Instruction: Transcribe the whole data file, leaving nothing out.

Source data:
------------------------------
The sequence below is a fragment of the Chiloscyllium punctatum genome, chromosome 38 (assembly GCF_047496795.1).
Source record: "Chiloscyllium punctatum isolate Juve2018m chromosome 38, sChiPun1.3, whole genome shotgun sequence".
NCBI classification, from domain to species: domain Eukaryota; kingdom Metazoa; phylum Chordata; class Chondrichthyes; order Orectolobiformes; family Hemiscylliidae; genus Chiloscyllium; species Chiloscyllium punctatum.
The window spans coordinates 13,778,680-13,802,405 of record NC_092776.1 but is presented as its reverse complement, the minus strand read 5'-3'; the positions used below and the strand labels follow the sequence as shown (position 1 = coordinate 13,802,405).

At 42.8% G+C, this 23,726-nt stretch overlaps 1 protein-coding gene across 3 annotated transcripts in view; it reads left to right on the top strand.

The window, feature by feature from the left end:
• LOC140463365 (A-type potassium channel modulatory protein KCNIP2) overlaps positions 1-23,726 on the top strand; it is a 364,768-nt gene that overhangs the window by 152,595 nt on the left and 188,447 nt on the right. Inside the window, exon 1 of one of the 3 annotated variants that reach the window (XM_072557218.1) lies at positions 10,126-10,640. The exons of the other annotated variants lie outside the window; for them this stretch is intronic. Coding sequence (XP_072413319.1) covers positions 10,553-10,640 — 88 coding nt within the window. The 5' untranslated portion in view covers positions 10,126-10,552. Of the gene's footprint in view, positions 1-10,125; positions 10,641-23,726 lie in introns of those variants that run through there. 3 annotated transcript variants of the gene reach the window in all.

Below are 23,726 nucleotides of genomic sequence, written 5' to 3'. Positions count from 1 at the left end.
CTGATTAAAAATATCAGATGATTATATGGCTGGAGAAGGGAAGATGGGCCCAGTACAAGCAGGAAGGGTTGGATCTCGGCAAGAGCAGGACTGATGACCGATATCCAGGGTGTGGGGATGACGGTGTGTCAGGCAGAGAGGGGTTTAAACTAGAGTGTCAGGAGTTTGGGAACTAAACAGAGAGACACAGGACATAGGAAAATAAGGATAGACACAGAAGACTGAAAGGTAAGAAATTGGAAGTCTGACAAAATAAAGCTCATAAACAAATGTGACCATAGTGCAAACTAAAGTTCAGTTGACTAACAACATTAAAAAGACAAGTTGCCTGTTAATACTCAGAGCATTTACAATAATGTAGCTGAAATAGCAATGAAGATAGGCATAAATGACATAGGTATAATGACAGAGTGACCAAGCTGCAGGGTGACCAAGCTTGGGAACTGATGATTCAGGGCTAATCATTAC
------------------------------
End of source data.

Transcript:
The sequence below is a fragment of the Chiloscyllium punctatum genome, chromosome 38 (assembly GCF_047496795.1).
Source record: "Chiloscyllium punctatum isolate Juve2018m chromosome 38, sChiPun1.3, whole genome shotgun sequence".
NCBI classification, from domain to species: domain Eukaryota; kingdom Metazoa; phylum Chordata; class Chondrichthyes; order Orectolobiformes; family Hemiscylliidae; genus Chiloscyllium; species Chiloscyllium punctatum.
The window spans coordinates 13,778,680-13,802,405 of record NC_092776.1 but is presented as its reverse complement, the minus strand read 5'-3'; the positions used below and the strand labels follow the sequence as shown (position 1 = coordinate 13,802,405).

At 42.8% G+C, this 23,726-nt stretch overlaps 1 protein-coding gene across 3 annotated transcripts in view; it reads left to right on the top strand.

The window, feature by feature from the left end:
• LOC140463365 (A-type potassium channel modulatory protein KCNIP2) overlaps positions 1-23,726 on the top strand; it is a 364,768-nt gene that overhangs the window by 152,595 nt on the left and 188,447 nt on the right. Inside the window, exon 1 of one of the 3 annotated variants that reach the window (XM_072557218.1) lies at positions 10,126-10,640. The exons of the other annotated variants lie outside the window; for them this stretch is intronic. Coding sequence (XP_072413319.1) covers positions 10,553-10,640 — 88 coding nt within the window. The 5' untranslated portion in view covers positions 10,126-10,552. Of the gene's footprint in view, positions 1-10,125; positions 10,641-23,726 lie in introns of those variants that run through there. 3 annotated transcript variants of the gene reach the window in all.

Below are 23,726 nucleotides of genomic sequence, written 5' to 3'. Positions count from 1 at the left end.
CTGATTAAAAATATCAGATGATTATATGGCTGGAGAAGGGAAGATGGGCCCAGTACAAGCAGGAAGGGTTGGATCTCGGCAAGAGCAGGACTGATGACCGATATCCAGGGTGTGGGGATGACGGTGTGTCAGGCAGAGAGGGGTTTAAACTAGAGTGTCAGGAGTTTGGGAACTAAACAGAGAGACACAGGACATAGGAAAATAAGGATAGACACAGAAGACTGAAAGGTAAGAAATTGGAAGTCTGACAAAATAAAGCTCATAAACAAATGTGACCATAGTGCAAACTAAAGTTCAGTTGACTAACAACATTAAAAAGACAAGTTGCCTGTTAATACTCAGAGCATTTACAATAATGTAGCTGAAATAGCAATGAAGATAGGCATAAATGACATAGGTATAATGACAGAGTGACCAAGCTGCAGGGTGACCAAGCTTGGGAACTGATGATTCAGGGCTAATCATTAC